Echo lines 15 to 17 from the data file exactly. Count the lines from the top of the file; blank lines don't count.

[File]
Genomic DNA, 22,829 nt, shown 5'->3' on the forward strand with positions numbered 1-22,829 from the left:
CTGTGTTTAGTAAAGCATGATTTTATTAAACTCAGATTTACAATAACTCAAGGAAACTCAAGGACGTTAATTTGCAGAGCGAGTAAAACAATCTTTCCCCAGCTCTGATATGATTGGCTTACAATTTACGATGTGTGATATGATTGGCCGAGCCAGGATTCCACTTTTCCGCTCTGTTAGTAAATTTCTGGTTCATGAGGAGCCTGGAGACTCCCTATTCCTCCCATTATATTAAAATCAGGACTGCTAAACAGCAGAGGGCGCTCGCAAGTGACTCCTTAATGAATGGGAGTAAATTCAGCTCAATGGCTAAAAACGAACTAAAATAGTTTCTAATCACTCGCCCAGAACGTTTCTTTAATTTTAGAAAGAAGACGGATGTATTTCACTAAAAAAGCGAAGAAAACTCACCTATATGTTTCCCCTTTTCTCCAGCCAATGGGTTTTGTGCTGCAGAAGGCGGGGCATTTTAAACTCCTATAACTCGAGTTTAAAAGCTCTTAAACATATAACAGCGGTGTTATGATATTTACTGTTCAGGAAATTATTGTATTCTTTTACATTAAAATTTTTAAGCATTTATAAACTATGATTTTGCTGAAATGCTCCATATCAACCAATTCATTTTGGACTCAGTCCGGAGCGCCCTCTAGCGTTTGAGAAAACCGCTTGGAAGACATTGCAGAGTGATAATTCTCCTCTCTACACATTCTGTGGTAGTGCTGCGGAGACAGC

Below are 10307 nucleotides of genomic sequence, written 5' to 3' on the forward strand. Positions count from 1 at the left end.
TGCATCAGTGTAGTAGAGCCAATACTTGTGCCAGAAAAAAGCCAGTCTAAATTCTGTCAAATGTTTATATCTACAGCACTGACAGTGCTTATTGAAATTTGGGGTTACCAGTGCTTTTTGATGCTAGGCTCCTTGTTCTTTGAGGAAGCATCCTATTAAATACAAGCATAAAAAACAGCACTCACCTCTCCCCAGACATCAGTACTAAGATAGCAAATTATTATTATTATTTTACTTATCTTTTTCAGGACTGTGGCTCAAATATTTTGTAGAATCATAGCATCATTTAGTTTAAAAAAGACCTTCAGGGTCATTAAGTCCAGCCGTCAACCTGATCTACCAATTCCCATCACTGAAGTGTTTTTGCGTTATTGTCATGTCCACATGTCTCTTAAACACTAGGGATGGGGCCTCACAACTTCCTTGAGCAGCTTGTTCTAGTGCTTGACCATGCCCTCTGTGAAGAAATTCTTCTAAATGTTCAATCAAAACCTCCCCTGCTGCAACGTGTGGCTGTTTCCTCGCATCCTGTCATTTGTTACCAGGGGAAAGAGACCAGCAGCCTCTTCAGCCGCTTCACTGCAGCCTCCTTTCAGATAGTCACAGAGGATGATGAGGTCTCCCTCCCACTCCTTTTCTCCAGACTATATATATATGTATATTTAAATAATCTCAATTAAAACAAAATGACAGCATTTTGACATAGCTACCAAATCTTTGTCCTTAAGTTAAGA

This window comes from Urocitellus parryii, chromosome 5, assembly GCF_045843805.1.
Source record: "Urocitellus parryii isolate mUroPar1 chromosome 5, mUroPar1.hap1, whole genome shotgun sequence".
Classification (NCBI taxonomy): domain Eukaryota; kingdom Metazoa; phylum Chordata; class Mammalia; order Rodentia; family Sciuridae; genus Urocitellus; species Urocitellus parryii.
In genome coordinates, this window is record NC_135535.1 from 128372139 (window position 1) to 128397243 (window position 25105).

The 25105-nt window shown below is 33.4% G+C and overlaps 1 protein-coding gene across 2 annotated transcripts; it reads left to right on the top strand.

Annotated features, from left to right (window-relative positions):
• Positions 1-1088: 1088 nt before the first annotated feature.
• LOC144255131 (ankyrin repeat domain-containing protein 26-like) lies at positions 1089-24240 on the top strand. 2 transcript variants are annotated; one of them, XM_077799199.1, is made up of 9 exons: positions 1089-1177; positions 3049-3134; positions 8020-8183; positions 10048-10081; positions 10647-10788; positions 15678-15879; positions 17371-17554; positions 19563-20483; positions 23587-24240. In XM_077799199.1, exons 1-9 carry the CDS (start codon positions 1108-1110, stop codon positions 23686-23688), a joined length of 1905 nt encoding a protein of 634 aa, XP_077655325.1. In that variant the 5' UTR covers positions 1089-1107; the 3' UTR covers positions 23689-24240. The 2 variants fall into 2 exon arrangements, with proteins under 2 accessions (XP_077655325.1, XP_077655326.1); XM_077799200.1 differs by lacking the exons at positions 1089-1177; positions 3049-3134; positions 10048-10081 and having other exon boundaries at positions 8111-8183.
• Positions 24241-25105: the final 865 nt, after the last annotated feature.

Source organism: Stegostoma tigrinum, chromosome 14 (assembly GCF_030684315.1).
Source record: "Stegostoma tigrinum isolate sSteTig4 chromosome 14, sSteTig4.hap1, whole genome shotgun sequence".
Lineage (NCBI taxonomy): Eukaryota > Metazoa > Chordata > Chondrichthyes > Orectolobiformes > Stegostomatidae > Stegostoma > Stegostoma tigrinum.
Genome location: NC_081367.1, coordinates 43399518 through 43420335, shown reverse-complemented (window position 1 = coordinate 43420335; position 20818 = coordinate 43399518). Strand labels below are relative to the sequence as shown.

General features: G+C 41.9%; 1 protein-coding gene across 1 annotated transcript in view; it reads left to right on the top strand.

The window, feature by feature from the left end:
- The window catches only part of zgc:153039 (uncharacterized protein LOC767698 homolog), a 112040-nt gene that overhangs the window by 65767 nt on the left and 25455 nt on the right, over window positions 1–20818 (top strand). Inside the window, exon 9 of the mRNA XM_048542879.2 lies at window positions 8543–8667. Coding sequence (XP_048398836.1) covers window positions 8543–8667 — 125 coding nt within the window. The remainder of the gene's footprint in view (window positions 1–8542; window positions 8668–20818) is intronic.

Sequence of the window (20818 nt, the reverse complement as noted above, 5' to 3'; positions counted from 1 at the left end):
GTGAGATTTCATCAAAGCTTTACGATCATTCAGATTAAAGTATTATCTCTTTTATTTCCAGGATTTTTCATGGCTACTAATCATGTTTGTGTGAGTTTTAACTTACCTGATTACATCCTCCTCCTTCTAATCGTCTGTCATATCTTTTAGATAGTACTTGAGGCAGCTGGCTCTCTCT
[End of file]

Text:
Source record: "Stegostoma tigrinum isolate sSteTig4 chromosome 14, sSteTig4.hap1, whole genome shotgun sequence".
Lineage (NCBI taxonomy): Eukaryota > Metazoa > Chordata > Chondrichthyes > Orectolobiformes > Stegostomatidae > Stegostoma > Stegostoma tigrinum.
Genome location: NC_081367.1, coordinates 43399518 through 43420335, shown reverse-complemented (window position 1 = coordinate 43420335; position 20818 = coordinate 43399518). Strand labels below are relative to the sequence as shown.